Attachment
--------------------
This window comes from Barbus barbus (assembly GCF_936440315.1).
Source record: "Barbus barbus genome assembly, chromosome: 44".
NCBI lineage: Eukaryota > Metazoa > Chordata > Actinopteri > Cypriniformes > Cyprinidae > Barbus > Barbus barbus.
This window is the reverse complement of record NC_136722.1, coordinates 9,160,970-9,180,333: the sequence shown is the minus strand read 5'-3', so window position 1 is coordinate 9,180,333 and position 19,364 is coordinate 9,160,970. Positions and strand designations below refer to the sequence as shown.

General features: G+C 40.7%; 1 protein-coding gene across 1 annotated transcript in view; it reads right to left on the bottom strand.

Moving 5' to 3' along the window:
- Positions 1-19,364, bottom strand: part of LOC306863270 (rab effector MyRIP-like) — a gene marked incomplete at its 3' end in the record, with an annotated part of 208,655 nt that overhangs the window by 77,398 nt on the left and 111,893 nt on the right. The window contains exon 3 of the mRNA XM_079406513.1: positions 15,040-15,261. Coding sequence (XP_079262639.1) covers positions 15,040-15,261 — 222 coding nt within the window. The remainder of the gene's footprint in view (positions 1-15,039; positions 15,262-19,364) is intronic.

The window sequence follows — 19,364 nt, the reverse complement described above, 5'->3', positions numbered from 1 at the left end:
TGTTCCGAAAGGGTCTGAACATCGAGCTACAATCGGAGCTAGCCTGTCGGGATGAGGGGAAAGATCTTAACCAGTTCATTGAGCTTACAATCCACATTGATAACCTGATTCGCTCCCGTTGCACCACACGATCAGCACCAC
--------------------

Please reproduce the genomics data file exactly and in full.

This window comes from Barbus barbus (assembly GCF_936440315.1).
Source record: "Barbus barbus genome assembly, chromosome: 44".
NCBI lineage: Eukaryota > Metazoa > Chordata > Actinopteri > Cypriniformes > Cyprinidae > Barbus > Barbus barbus.
This window is the reverse complement of record NC_136722.1, coordinates 9,160,970-9,180,333: the sequence shown is the minus strand read 5'-3', so window position 1 is coordinate 9,180,333 and position 19,364 is coordinate 9,160,970. Positions and strand designations below refer to the sequence as shown.

General features: G+C 40.7%; 1 protein-coding gene across 1 annotated transcript in view; it reads right to left on the bottom strand.

Moving 5' to 3' along the window:
- Positions 1-19,364, bottom strand: part of LOC306863270 (rab effector MyRIP-like) — a gene marked incomplete at its 3' end in the record, with an annotated part of 208,655 nt that overhangs the window by 77,398 nt on the left and 111,893 nt on the right. The window contains exon 3 of the mRNA XM_079406513.1: positions 15,040-15,261. Coding sequence (XP_079262639.1) covers positions 15,040-15,261 — 222 coding nt within the window. The remainder of the gene's footprint in view (positions 1-15,039; positions 15,262-19,364) is intronic.

The window sequence follows — 19,364 nt, the reverse complement described above, 5'->3', positions numbered from 1 at the left end:
TGTTCCGAAAGGGTCTGAACATCGAGCTACAATCGGAGCTAGCCTGTCGGGATGAGGGGAAAGATCTTAACCAGTTCATTGAGCTTACAATCCACATTGATAACCTGATTCGCTCCCGTTGCACCACACGATCAGCACCAC